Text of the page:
I can’t remember all the places Mom dragged us to over the next few days, but I can tell you that we ate dinner at Brennan’s, another treat you can still enjoy. Supposedly, according to tradition, breakfast is the meal you are really supposed to eat at Brennan’s, but for my mom, having dinner there was just the bomb. Dad had to put on a suit and tie. Mom and Aunt Edie wore maxi-skirts, all the rage at the time. There is no pictorial record of what Susan and I wore, but I do remember the meal.
I chose Chicken Madeira as my entree. I was very impressed with myself, because it had a wine sauce. Being a Baptist, my mom didn’t cook with wine, so at the time I didn’t realize the alcohol always cooked out. I thought I was being a bit naughty. Mom and Dad were afraid I wouldn’t like it and to tell the truth, I wasn’t all that crazy about it, but there was no way I was going to admit it.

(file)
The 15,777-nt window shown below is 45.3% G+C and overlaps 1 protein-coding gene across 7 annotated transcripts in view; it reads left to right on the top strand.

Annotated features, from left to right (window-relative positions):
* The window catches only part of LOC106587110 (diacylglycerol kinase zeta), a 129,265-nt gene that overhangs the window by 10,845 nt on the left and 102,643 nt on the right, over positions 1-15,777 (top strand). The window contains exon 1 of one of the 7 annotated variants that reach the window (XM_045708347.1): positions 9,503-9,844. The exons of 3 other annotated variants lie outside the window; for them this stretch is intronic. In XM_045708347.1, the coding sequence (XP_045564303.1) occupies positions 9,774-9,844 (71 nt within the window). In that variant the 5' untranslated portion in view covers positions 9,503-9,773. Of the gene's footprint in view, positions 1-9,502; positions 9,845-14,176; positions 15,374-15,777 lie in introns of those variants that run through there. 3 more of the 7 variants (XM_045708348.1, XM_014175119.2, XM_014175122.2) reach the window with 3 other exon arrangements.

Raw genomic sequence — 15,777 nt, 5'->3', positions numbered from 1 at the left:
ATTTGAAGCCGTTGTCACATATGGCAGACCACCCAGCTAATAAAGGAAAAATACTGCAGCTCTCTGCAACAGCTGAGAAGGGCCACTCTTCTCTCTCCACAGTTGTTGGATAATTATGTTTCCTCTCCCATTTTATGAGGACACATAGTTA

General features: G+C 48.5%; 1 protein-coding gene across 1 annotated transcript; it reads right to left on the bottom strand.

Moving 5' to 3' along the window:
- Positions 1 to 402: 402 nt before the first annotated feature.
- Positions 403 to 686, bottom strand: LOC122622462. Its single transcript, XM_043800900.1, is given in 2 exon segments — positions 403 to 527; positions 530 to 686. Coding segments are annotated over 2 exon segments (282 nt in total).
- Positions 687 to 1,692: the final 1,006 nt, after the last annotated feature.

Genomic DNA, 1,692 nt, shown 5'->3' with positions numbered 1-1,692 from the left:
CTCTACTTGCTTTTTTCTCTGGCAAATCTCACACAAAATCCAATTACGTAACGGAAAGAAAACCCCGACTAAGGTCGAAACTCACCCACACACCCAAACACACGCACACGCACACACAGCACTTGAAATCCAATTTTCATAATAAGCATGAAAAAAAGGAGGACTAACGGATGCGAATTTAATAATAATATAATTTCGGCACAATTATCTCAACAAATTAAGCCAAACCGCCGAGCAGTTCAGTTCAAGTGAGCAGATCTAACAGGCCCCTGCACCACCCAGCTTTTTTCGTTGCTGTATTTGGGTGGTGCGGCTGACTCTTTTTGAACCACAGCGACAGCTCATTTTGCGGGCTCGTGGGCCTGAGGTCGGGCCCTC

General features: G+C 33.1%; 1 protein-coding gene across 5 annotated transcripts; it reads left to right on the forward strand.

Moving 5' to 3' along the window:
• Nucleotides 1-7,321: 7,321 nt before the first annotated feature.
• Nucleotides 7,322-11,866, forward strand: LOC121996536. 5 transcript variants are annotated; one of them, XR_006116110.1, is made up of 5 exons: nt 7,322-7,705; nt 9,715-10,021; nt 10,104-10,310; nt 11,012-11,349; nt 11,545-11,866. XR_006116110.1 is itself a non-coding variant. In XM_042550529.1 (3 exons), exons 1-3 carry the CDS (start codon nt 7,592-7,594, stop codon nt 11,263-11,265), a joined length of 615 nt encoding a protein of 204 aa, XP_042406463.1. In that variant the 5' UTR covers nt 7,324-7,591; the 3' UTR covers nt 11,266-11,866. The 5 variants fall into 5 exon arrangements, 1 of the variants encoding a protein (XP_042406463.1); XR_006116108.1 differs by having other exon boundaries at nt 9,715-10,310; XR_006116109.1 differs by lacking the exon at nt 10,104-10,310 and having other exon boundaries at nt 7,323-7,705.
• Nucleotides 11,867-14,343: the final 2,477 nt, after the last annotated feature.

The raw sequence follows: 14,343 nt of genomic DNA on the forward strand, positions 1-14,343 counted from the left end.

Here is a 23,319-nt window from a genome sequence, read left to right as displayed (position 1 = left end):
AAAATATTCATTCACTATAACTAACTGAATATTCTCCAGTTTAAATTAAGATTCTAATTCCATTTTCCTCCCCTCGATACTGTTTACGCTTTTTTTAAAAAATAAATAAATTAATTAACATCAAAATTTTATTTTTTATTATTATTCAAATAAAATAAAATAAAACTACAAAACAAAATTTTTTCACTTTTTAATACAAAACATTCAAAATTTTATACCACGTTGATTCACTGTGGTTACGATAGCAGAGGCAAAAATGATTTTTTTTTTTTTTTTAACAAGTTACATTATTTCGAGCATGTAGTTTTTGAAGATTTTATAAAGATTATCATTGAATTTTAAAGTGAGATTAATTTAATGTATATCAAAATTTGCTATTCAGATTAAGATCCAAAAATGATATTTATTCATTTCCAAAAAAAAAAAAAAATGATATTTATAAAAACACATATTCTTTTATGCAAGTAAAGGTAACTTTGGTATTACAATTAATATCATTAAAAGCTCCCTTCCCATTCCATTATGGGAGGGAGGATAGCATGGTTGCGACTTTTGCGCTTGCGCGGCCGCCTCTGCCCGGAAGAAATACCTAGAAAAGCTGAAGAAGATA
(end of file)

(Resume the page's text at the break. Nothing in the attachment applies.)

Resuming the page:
For dessert, I had their famous pecan pie. I’ll confess something else. I’d take my little sister’s pecan pie over their’s any day of the week, but at the time, she wasn’t baking any pies. Still, I remember being under-impressed. Brennan’s hadn’t been a big hit with me.
With my dessert, I had coffee and I’d never had coffee before. I’d been away at school and could have had coffee with every meal, even though my parents had never offered me any. I just wasn’t interested. At Brennan’s the waiter convinced me I couldn’t leave their restaurant without having some of their famous chicory coffee. So, my first taste of coffee was a baptism by bitterness. I still don’t drink coffee.
So that was my family vacation to New Orleans. I’ve been several times since. My favorite New Orleans cuisine is a toss up between a big ole bowl of BBQ Shrimp or a Muffalatta sandwich from a storefront my friend Michael took me to. I know I’d rather eat BBQ Shrimp than anything Brennan’s has on the menu. And speaking of Brennan’s, if you have to choose between Brennan’s and Commander’s Palace, I’d vote for Commander’s Palace. New Orleans really is a culinary treat, but I wouldn’t have known it from that 1974 visit.